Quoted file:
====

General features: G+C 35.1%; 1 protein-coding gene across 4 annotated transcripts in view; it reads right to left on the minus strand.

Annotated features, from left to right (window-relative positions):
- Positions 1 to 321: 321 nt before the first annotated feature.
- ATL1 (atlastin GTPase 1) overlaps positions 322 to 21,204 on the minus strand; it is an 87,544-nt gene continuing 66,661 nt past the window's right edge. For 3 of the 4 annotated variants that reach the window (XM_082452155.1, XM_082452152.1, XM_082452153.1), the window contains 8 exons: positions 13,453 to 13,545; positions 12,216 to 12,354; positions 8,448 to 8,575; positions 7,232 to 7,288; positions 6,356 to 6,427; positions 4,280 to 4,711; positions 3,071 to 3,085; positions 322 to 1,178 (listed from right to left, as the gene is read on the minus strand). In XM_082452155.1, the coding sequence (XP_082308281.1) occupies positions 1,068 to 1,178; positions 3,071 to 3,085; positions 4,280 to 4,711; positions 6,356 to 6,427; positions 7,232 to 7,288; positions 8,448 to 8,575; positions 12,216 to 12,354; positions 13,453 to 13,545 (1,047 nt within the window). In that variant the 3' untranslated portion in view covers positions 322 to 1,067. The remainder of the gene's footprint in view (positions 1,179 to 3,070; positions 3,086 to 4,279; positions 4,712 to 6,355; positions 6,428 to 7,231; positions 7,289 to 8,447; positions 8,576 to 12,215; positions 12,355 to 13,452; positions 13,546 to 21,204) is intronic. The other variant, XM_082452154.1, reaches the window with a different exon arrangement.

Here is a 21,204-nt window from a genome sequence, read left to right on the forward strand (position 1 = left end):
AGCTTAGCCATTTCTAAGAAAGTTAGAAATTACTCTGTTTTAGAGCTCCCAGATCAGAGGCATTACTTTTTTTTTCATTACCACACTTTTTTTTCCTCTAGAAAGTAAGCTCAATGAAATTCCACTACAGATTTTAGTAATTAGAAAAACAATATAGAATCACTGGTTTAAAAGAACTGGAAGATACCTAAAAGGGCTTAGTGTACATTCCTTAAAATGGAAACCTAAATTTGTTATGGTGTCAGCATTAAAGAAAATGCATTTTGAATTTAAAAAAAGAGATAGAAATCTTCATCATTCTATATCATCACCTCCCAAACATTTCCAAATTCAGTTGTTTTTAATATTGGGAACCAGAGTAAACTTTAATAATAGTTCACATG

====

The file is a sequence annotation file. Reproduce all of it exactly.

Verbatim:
General features: G+C 35.1%; 1 protein-coding gene across 4 annotated transcripts in view; it reads right to left on the minus strand.

Annotated features, from left to right (window-relative positions):
- Positions 1 to 321: 321 nt before the first annotated feature.
- ATL1 (atlastin GTPase 1) overlaps positions 322 to 21,204 on the minus strand; it is an 87,544-nt gene continuing 66,661 nt past the window's right edge. For 3 of the 4 annotated variants that reach the window (XM_082452155.1, XM_082452152.1, XM_082452153.1), the window contains 8 exons: positions 13,453 to 13,545; positions 12,216 to 12,354; positions 8,448 to 8,575; positions 7,232 to 7,288; positions 6,356 to 6,427; positions 4,280 to 4,711; positions 3,071 to 3,085; positions 322 to 1,178 (listed from right to left, as the gene is read on the minus strand). In XM_082452155.1, the coding sequence (XP_082308281.1) occupies positions 1,068 to 1,178; positions 3,071 to 3,085; positions 4,280 to 4,711; positions 6,356 to 6,427; positions 7,232 to 7,288; positions 8,448 to 8,575; positions 12,216 to 12,354; positions 13,453 to 13,545 (1,047 nt within the window). In that variant the 3' untranslated portion in view covers positions 322 to 1,067. The remainder of the gene's footprint in view (positions 1,179 to 3,070; positions 3,086 to 4,279; positions 4,712 to 6,355; positions 6,428 to 7,231; positions 7,289 to 8,447; positions 8,576 to 12,215; positions 12,355 to 13,452; positions 13,546 to 21,204) is intronic. The other variant, XM_082452154.1, reaches the window with a different exon arrangement.

Here is a 21,204-nt window from a genome sequence, read left to right on the forward strand (position 1 = left end):
AGCTTAGCCATTTCTAAGAAAGTTAGAAATTACTCTGTTTTAGAGCTCCCAGATCAGAGGCATTACTTTTTTTTTCATTACCACACTTTTTTTTCCTCTAGAAAGTAAGCTCAATGAAATTCCACTACAGATTTTAGTAATTAGAAAAACAATATAGAATCACTGGTTTAAAAGAACTGGAAGATACCTAAAAGGGCTTAGTGTACATTCCTTAAAATGGAAACCTAAATTTGTTATGGTGTCAGCATTAAAGAAAATGCATTTTGAATTTAAAAAAAGAGATAGAAATCTTCATCATTCTATATCATCACCTCCCAAACATTTCCAAATTCAGTTGTTTTTAATATTGGGAACCAGAGTAAACTTTAATAATAGTTCACATG